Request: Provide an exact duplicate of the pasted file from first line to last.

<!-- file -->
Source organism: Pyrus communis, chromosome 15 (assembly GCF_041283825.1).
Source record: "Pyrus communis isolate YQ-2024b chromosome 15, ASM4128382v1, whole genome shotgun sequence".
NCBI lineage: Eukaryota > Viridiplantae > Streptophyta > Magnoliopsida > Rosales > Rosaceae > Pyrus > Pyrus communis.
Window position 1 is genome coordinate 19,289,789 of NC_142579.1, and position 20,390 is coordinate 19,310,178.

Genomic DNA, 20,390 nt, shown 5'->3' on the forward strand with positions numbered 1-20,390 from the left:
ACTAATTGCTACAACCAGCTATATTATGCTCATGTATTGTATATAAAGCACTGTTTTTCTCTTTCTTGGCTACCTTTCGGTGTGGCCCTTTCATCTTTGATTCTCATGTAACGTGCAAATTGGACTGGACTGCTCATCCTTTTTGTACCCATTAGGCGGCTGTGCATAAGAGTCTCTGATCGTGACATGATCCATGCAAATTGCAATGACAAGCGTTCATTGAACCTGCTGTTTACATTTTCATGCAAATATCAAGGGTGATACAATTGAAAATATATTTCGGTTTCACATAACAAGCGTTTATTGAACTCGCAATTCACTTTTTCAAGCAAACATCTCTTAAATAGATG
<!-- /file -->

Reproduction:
Source organism: Pyrus communis, chromosome 15 (assembly GCF_041283825.1).
Source record: "Pyrus communis isolate YQ-2024b chromosome 15, ASM4128382v1, whole genome shotgun sequence".
NCBI lineage: Eukaryota > Viridiplantae > Streptophyta > Magnoliopsida > Rosales > Rosaceae > Pyrus > Pyrus communis.
Window position 1 is genome coordinate 19,289,789 of NC_142579.1, and position 20,390 is coordinate 19,310,178.

Genomic DNA, 20,390 nt, shown 5'->3' on the forward strand with positions numbered 1-20,390 from the left:
ACTAATTGCTACAACCAGCTATATTATGCTCATGTATTGTATATAAAGCACTGTTTTTCTCTTTCTTGGCTACCTTTCGGTGTGGCCCTTTCATCTTTGATTCTCATGTAACGTGCAAATTGGACTGGACTGCTCATCCTTTTTGTACCCATTAGGCGGCTGTGCATAAGAGTCTCTGATCGTGACATGATCCATGCAAATTGCAATGACAAGCGTTCATTGAACCTGCTGTTTACATTTTCATGCAAATATCAAGGGTGATACAATTGAAAATATATTTCGGTTTCACATAACAAGCGTTTATTGAACTCGCAATTCACTTTTTCAAGCAAACATCTCTTAAATAGATG